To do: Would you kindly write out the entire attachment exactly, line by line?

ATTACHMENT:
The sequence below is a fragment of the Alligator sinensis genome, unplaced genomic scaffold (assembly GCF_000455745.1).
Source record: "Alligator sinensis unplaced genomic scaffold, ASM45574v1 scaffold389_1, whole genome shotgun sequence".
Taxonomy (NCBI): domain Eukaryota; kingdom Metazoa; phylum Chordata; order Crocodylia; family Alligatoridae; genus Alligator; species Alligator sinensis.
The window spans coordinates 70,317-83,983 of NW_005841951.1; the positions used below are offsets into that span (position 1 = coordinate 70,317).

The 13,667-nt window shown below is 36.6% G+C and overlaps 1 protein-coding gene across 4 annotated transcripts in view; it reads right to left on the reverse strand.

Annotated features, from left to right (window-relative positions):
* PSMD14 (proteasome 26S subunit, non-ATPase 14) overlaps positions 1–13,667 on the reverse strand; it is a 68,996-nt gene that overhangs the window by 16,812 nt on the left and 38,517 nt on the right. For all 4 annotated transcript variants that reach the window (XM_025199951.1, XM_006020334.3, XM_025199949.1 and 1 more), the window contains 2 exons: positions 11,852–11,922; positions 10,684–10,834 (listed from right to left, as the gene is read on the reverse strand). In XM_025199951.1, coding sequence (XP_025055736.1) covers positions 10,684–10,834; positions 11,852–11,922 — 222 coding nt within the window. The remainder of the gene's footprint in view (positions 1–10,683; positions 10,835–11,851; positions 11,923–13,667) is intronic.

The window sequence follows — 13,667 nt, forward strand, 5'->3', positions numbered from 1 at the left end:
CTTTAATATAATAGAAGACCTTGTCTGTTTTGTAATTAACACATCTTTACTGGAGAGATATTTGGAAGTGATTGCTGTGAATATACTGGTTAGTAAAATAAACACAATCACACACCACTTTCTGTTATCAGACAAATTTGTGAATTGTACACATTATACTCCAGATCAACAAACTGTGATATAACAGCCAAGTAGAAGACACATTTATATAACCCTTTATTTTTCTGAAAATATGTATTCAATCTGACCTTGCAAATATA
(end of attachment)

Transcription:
The sequence below is a fragment of the Alligator sinensis genome, unplaced genomic scaffold (assembly GCF_000455745.1).
Source record: "Alligator sinensis unplaced genomic scaffold, ASM45574v1 scaffold389_1, whole genome shotgun sequence".
Taxonomy (NCBI): domain Eukaryota; kingdom Metazoa; phylum Chordata; order Crocodylia; family Alligatoridae; genus Alligator; species Alligator sinensis.
The window spans coordinates 70,317-83,983 of NW_005841951.1; the positions used below are offsets into that span (position 1 = coordinate 70,317).

The 13,667-nt window shown below is 36.6% G+C and overlaps 1 protein-coding gene across 4 annotated transcripts in view; it reads right to left on the reverse strand.

Annotated features, from left to right (window-relative positions):
* PSMD14 (proteasome 26S subunit, non-ATPase 14) overlaps positions 1–13,667 on the reverse strand; it is a 68,996-nt gene that overhangs the window by 16,812 nt on the left and 38,517 nt on the right. For all 4 annotated transcript variants that reach the window (XM_025199951.1, XM_006020334.3, XM_025199949.1 and 1 more), the window contains 2 exons: positions 11,852–11,922; positions 10,684–10,834 (listed from right to left, as the gene is read on the reverse strand). In XM_025199951.1, coding sequence (XP_025055736.1) covers positions 10,684–10,834; positions 11,852–11,922 — 222 coding nt within the window. The remainder of the gene's footprint in view (positions 1–10,683; positions 10,835–11,851; positions 11,923–13,667) is intronic.

The window sequence follows — 13,667 nt, forward strand, 5'->3', positions numbered from 1 at the left end:
CTTTAATATAATAGAAGACCTTGTCTGTTTTGTAATTAACACATCTTTACTGGAGAGATATTTGGAAGTGATTGCTGTGAATATACTGGTTAGTAAAATAAACACAATCACACACCACTTTCTGTTATCAGACAAATTTGTGAATTGTACACATTATACTCCAGATCAACAAACTGTGATATAACAGCCAAGTAGAAGACACATTTATATAACCCTTTATTTTTCTGAAAATATGTATTCAATCTGACCTTGCAAATATA